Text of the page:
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Powerful Japanese lawmaker indicted over funding

A powerful lawmaker from Japan's ruling party said he was indicted Monday over a funding scandal, the latest setback for a political kingpin once on track to be the country's prime minister.

Ichiro Ozawa, who was an early member of the Democratic Party of Japan and engineered its historic rise to power, has long proclaimed his innocence, and prosecutors that questioned him multiple times previously declined to indict him.

Ozawa is accused of violating political funding laws by falsifying records relating to a 2004 Tokyo land deal. Several of his former aides have already been charged with modifying records involving the 400 million yen ($4.9 million) purchase to hide political donations.

"As I've said in the past on various occasions, I have nothing to be ashamed of," Ozawa told reporters in Tokyo.

He added that he would not leave the Democrats as some have speculated, a step that could divide the party as it tries to implement key economic reforms, including raising the consumption tax, against strong political opposition.

Prime Minister Naoto Kan said during public budget hearings Monday that he was aware of the indictment, but declined to comment further.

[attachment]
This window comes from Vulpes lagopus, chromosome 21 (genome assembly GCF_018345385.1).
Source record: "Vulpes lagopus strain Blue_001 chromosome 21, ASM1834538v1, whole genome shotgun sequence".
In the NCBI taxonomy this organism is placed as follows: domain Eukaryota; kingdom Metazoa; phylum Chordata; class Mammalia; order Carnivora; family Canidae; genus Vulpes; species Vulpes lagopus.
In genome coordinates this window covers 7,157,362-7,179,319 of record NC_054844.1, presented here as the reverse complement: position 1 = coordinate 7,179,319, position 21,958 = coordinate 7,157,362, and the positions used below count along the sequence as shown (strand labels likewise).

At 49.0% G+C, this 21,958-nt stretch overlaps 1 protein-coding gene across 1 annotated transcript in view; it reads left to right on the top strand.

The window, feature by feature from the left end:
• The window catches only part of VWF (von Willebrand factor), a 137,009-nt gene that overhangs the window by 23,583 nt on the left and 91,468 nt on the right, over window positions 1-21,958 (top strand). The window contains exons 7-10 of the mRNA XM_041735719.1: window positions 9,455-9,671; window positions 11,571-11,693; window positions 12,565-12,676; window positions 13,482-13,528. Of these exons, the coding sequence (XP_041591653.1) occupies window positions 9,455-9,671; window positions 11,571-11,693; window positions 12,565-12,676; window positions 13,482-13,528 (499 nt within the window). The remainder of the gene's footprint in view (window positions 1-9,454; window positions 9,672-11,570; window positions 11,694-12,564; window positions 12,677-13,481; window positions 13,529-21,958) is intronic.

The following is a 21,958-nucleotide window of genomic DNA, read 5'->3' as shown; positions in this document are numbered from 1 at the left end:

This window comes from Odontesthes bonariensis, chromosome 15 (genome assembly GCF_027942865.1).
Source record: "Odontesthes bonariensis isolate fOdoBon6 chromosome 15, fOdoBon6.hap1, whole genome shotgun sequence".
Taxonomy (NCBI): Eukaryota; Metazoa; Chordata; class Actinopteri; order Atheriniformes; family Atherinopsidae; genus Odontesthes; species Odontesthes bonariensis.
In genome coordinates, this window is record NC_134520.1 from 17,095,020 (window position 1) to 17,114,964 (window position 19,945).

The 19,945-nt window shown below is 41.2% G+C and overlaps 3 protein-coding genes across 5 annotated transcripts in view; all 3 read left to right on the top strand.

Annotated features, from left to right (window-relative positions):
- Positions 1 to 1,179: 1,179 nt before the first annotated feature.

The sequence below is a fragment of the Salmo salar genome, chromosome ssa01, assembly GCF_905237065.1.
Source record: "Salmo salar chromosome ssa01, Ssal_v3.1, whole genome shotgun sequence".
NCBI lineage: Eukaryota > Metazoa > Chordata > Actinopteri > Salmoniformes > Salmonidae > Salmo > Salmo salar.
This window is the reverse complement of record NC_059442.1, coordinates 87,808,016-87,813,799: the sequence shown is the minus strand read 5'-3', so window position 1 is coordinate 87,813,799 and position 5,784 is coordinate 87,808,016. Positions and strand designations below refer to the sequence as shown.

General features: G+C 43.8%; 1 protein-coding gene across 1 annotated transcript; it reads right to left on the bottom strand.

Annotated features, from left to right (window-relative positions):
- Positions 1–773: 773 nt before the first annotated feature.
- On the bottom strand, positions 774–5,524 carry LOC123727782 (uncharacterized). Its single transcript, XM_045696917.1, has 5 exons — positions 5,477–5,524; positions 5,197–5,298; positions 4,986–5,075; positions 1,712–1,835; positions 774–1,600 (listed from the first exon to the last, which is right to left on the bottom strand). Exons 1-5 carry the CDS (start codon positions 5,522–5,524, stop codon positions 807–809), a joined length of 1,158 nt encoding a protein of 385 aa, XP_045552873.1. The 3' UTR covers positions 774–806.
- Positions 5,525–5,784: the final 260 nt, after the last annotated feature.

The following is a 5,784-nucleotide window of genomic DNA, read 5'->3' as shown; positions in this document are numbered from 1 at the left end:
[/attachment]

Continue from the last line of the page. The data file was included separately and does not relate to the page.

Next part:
Before the case broke, Ozawa led the Democrats and was widely seen as Japan's next leader if the party rose to power. The party won control of the country in a historic election in 2009, but the scandal forced him to step down from his leadership role.

Close ally Yukio Hatoyama became party chief and prime minister in his place, but resigned amid widespread voter dissatisfaction last year. Kan took control of the party, defeating a challenge from Ozawa, and replaced many of its top officials.

Ozawa is widely viewed as a back room wheeler-dealer, representing an older, closed style of politics that many Japanese voters have come to resent. He has made controversial statements in the past, including calling Americans "simple-minded," and saying Christianity is an "exclusive" religion that weighs down Western society.

After Tokyo prosecutors declined to indict him, a judicial panel of ordinary citizens decided that he should be indicted under a special prosecution law. Recent legal reforms allow such panels to appeal prosecutors' decisions.